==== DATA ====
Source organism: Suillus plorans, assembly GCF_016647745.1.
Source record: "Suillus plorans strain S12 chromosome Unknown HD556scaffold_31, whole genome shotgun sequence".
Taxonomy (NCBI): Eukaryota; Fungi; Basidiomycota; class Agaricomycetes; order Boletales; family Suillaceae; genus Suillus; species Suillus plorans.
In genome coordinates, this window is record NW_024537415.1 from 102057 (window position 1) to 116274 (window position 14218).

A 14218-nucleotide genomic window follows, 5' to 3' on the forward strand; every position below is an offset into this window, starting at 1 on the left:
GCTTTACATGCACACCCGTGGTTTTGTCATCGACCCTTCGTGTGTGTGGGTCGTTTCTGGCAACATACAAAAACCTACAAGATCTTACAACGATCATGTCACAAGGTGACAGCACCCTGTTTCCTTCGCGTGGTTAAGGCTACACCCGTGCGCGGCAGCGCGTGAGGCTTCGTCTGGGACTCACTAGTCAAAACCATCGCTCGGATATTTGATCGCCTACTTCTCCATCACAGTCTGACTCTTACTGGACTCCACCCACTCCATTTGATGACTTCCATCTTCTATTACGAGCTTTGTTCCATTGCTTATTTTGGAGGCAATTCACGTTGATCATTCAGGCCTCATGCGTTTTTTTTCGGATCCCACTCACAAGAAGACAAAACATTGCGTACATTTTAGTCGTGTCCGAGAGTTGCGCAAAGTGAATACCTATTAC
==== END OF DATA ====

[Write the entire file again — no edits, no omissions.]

Source organism: Suillus plorans, assembly GCF_016647745.1.
Source record: "Suillus plorans strain S12 chromosome Unknown HD556scaffold_31, whole genome shotgun sequence".
Taxonomy (NCBI): Eukaryota; Fungi; Basidiomycota; class Agaricomycetes; order Boletales; family Suillaceae; genus Suillus; species Suillus plorans.
In genome coordinates, this window is record NW_024537415.1 from 102057 (window position 1) to 116274 (window position 14218).

A 14218-nucleotide genomic window follows, 5' to 3' on the forward strand; every position below is an offset into this window, starting at 1 on the left:
GCTTTACATGCACACCCGTGGTTTTGTCATCGACCCTTCGTGTGTGTGGGTCGTTTCTGGCAACATACAAAAACCTACAAGATCTTACAACGATCATGTCACAAGGTGACAGCACCCTGTTTCCTTCGCGTGGTTAAGGCTACACCCGTGCGCGGCAGCGCGTGAGGCTTCGTCTGGGACTCACTAGTCAAAACCATCGCTCGGATATTTGATCGCCTACTTCTCCATCACAGTCTGACTCTTACTGGACTCCACCCACTCCATTTGATGACTTCCATCTTCTATTACGAGCTTTGTTCCATTGCTTATTTTGGAGGCAATTCACGTTGATCATTCAGGCCTCATGCGTTTTTTTTCGGATCCCACTCACAAGAAGACAAAACATTGCGTACATTTTAGTCGTGTCCGAGAGTTGCGCAAAGTGAATACCTATTAC